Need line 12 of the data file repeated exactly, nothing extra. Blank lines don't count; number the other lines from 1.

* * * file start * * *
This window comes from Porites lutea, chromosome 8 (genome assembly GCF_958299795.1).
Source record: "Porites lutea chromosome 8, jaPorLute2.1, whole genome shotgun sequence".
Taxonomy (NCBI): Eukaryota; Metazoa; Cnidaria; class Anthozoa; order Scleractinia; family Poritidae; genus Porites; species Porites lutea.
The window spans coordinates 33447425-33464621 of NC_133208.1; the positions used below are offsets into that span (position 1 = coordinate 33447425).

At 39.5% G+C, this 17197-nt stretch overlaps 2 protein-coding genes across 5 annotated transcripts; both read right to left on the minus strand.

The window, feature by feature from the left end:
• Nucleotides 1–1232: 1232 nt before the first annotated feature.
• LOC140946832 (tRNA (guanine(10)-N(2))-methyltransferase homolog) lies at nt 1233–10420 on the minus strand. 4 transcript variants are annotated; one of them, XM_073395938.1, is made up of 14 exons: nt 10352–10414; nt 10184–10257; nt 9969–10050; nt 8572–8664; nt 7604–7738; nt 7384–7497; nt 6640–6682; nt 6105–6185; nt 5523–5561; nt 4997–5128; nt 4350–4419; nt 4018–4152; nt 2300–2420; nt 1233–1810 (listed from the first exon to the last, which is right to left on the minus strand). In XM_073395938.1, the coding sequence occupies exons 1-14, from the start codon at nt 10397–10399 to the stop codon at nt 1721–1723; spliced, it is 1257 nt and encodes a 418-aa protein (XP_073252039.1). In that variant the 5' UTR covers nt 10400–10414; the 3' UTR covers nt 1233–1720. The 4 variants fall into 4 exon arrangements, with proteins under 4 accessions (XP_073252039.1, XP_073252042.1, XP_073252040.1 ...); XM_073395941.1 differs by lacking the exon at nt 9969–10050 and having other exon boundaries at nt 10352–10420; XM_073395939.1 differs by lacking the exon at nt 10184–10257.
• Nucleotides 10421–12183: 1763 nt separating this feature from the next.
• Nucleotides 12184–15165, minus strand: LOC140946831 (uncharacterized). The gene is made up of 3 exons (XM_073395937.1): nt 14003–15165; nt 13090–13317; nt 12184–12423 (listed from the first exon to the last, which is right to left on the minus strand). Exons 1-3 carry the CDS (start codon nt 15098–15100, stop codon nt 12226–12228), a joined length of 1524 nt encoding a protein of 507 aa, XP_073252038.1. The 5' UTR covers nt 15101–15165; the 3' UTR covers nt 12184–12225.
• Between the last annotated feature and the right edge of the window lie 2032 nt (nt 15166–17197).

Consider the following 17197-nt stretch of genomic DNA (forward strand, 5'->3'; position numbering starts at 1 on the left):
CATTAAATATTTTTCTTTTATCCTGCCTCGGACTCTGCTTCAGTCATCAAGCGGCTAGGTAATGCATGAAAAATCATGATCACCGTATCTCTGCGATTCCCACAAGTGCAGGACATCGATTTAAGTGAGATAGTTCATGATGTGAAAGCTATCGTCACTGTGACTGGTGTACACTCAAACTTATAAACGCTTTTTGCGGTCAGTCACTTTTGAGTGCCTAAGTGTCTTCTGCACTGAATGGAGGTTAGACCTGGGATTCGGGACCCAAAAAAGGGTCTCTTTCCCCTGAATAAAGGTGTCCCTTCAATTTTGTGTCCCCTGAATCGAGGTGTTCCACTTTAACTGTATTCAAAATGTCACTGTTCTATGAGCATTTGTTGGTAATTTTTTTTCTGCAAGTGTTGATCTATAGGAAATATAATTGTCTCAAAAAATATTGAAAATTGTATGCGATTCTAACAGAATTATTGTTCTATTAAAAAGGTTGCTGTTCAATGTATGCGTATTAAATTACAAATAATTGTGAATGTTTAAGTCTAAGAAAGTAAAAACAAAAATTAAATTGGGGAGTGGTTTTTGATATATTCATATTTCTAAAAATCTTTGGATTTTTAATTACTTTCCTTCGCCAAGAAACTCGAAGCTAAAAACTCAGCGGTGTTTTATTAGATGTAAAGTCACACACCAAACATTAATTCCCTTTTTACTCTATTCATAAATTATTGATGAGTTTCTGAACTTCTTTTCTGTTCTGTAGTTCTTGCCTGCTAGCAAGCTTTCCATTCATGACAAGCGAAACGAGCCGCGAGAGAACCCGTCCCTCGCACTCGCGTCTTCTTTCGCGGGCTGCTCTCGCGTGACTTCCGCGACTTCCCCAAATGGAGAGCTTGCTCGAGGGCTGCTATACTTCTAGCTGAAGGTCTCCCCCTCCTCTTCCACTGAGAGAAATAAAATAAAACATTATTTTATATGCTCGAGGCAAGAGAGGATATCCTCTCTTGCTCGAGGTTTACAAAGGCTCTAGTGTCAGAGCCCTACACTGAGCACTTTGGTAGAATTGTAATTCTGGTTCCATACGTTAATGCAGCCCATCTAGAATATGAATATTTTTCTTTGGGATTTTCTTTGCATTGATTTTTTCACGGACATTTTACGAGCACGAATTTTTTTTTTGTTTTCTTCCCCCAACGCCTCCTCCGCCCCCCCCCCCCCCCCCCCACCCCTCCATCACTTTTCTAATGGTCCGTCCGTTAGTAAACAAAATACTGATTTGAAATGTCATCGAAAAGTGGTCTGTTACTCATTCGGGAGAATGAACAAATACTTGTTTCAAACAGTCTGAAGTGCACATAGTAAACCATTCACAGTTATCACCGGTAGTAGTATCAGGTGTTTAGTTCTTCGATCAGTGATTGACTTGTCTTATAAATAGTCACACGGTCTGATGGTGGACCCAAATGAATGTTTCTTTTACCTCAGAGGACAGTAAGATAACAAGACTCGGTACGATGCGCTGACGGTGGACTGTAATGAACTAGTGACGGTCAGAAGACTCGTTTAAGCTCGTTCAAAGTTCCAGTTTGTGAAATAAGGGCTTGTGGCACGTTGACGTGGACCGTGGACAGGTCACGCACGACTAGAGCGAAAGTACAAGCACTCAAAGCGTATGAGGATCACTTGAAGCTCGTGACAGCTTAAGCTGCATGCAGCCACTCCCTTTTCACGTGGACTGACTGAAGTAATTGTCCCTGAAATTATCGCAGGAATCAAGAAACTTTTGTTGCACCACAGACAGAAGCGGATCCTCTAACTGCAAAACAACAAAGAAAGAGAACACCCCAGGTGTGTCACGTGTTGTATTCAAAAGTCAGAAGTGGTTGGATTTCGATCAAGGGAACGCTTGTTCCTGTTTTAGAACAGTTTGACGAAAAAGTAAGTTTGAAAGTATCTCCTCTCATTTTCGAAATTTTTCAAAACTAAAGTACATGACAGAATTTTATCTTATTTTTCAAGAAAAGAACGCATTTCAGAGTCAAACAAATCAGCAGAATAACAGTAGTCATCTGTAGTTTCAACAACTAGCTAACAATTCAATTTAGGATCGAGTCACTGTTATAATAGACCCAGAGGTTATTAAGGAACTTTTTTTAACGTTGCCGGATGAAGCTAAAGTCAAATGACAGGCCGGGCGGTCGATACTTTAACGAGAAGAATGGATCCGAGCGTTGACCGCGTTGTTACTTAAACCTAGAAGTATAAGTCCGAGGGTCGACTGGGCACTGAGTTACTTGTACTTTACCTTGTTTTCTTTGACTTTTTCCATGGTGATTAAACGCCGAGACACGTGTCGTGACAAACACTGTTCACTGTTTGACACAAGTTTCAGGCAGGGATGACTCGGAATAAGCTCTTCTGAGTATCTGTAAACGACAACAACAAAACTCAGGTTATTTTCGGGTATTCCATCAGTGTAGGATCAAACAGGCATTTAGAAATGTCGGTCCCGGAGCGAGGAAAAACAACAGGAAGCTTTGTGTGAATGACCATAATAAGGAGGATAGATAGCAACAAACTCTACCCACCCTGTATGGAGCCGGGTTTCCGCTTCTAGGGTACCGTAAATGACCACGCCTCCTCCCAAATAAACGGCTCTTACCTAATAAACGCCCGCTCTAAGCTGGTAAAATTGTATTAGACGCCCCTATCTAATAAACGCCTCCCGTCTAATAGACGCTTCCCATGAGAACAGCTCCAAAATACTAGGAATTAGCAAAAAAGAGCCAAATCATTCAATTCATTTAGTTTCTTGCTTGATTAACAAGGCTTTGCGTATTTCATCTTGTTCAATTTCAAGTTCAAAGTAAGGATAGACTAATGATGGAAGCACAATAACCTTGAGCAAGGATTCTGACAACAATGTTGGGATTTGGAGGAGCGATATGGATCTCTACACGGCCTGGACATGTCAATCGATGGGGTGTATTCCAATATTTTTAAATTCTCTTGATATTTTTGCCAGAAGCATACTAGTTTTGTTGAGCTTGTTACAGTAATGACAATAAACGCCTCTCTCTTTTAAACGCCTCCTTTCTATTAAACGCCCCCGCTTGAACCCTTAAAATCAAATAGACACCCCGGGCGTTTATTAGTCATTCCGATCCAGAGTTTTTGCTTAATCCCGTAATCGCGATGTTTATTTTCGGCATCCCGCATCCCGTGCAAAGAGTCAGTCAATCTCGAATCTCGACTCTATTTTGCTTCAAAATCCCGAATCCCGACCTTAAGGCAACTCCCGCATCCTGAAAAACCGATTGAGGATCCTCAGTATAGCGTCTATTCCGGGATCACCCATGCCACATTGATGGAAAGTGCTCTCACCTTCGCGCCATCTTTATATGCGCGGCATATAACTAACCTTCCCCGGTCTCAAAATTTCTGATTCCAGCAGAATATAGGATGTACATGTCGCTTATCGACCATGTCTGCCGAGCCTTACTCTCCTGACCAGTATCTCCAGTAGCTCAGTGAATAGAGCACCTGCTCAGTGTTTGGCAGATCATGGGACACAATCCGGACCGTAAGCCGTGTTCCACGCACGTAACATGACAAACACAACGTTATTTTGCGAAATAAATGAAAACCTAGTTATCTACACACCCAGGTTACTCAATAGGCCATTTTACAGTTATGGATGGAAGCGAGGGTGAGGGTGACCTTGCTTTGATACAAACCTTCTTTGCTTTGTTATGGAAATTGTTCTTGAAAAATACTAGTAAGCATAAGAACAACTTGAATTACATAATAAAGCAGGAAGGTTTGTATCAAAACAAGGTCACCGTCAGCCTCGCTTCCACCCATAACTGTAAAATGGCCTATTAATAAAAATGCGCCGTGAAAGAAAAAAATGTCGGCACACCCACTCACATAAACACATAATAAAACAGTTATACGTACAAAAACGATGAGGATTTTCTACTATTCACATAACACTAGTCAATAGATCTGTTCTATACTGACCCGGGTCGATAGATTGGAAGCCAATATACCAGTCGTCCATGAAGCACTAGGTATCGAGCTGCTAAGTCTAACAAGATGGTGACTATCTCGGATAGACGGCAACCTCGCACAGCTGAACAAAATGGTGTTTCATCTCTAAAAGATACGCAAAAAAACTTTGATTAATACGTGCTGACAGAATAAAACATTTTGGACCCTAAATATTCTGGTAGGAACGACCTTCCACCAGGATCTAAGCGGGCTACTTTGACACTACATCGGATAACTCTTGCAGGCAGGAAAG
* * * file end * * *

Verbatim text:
Consider the following 17197-nt stretch of genomic DNA (forward strand, 5'->3'; position numbering starts at 1 on the left):